A second Globe and Mail report by Orly Halpern takes a closer look at the Palestinian prisoners — women and children — who Palestinian terror organizations want released from Israeli prisons in exchange for information about the kidnapped Israeli soldier.
Entitled ?Palestinian female prisoners have ?blood on their hands,?? the report includes these nuggets:
"109 Palestinian women and 313 Palestinian children under the age of 18 … are sitting in Israeli prisons as security prisoners, the Israeli prison authority said yesterday.
The women are accused of acts such as planning suicide bombings, aiding suicide bombers, preparing suicide-bomb belts, attacking Israeli soldiers with knives and being members of a terrorist organization.
‘Sixty-four of the women and 91 of the youth have blood on their hands,’ prison authority spokeswoman Orit Stelster said…
Palestinian children in Israeli jails are boys ranging in age from 13 to 18. Most of them were jailed for carrying knives at Israeli military checkpoints or throwing Molotov cocktails at Israeli military jeeps in the West Bank. Recently it was revealed that boys are deliberately trying to get arrested by Israeli forces by carrying knives or simple bombs."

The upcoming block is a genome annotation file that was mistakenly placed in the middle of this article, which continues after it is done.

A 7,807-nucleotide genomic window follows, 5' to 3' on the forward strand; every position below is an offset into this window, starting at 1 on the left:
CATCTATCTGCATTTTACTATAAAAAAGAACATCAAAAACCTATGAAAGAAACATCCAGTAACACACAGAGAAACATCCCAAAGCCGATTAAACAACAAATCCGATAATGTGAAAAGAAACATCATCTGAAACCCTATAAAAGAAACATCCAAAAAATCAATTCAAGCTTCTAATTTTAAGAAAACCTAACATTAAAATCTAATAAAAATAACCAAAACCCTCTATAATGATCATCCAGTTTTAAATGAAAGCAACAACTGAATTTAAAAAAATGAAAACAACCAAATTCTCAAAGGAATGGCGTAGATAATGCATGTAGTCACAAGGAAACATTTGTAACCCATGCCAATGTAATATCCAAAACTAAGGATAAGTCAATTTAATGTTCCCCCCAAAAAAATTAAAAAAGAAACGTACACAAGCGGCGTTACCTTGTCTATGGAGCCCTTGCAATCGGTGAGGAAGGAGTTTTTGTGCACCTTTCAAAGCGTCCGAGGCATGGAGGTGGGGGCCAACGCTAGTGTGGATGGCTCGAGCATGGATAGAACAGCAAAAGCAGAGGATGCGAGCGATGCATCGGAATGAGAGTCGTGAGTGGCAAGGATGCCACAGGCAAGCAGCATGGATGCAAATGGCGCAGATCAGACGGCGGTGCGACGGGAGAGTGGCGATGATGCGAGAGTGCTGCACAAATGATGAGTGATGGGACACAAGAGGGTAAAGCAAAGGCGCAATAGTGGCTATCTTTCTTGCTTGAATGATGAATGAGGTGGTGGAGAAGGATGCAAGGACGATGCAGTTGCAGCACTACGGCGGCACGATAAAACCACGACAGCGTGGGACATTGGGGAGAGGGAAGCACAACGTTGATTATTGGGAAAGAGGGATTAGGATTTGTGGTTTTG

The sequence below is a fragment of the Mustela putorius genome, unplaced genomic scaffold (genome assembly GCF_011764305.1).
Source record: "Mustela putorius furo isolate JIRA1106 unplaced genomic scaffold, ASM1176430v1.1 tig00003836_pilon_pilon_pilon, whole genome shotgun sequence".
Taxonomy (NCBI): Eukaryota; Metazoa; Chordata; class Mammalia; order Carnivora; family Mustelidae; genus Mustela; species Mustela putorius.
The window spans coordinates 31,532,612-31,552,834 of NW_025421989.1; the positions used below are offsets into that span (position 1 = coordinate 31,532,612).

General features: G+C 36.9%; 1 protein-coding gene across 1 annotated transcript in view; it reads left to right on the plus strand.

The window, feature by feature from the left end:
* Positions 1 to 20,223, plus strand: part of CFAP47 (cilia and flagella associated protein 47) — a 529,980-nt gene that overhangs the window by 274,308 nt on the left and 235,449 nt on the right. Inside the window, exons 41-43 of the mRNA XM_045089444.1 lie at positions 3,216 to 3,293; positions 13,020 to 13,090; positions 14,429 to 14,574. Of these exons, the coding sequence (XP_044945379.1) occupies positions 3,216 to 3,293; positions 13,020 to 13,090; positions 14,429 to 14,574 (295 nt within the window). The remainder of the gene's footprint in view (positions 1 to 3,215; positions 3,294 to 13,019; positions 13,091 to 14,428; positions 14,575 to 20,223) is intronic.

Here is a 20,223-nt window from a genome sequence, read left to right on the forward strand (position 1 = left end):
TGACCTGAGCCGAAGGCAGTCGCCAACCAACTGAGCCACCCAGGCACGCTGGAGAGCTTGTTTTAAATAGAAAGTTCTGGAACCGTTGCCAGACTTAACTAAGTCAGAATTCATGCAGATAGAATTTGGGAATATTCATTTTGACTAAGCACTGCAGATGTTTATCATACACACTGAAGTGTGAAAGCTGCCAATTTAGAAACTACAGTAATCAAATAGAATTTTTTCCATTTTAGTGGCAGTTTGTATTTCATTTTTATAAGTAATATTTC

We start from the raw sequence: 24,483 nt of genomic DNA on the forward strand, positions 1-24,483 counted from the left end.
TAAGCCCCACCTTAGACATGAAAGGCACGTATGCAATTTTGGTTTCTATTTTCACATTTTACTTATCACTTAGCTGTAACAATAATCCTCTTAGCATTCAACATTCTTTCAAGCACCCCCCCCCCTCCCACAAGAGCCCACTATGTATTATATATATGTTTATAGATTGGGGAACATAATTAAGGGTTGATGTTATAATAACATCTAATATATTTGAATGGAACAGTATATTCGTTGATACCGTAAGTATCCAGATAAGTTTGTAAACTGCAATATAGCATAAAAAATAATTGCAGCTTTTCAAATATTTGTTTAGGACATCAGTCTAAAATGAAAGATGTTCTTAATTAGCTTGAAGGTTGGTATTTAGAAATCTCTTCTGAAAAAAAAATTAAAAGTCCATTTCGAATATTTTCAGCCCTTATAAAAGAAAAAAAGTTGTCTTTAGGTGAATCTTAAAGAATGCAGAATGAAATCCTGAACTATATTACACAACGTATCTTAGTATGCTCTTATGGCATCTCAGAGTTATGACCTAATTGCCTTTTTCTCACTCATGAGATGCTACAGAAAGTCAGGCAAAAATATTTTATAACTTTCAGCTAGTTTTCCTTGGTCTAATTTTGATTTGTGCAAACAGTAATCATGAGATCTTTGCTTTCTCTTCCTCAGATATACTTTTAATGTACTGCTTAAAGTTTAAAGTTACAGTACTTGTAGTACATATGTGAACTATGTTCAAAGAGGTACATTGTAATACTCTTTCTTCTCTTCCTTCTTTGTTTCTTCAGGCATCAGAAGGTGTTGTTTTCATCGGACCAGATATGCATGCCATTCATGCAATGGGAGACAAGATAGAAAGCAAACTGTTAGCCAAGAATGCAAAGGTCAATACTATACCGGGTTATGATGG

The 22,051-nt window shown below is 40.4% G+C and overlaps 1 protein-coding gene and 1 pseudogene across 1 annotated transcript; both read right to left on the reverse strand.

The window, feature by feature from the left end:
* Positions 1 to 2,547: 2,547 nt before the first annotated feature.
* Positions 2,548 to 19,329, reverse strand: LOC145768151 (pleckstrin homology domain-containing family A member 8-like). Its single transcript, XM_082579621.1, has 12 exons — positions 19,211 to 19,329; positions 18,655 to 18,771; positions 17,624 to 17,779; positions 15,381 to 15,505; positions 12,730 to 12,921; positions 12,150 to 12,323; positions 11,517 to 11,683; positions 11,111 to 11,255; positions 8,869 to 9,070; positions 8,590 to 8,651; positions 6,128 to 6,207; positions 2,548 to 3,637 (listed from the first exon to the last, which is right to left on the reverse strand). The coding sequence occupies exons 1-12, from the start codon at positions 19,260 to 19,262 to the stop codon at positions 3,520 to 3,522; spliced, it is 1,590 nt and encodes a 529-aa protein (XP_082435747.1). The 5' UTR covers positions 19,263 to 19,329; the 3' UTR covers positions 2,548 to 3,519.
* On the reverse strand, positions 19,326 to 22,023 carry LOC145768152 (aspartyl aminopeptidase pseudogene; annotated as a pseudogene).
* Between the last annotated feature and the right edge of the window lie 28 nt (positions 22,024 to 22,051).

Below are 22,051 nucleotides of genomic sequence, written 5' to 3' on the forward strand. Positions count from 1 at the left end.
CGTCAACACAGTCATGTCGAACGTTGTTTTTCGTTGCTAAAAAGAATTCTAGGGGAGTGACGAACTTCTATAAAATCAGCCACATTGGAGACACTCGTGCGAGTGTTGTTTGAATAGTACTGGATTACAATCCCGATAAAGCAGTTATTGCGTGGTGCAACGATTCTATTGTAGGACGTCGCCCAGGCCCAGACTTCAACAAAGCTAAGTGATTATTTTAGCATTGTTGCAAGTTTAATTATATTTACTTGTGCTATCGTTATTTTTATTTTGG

On June 19, the Globe and Mail’s Mark Mackinnon profiled Palestinian youths who intentionally get themselves arrested so they can serve time in Israeli prisons:
"He first heard it from a kid who sat beside him in class: If you get yourself arrested by the Israeli army, they send you to a prison with digital television, interesting books and even a decent soccer pitch. In short, everything you don’t find in Nablus, a city cut off from the rest of the West Bank by a series of Israeli military checkpoints.
To Mohammed, it sounded like a dream vacation. So on Feb. 25, he tucked a kitchen knife under his shirt and headed toward the concrete barriers and metal turnstiles that block the road south to Ramallah.
It played out just as his friend described… ‘Ofer [prison] was like paradise. You could go to the toilet whenever you wanted, and we had a good time playing football and table tennis in the big courtyard. I started reading good books in there,’ he said…
Mohammed was pleased to get a seven-month sentence. He was crestfallen when his father, Qasim, paid a $250 bond to get him released early."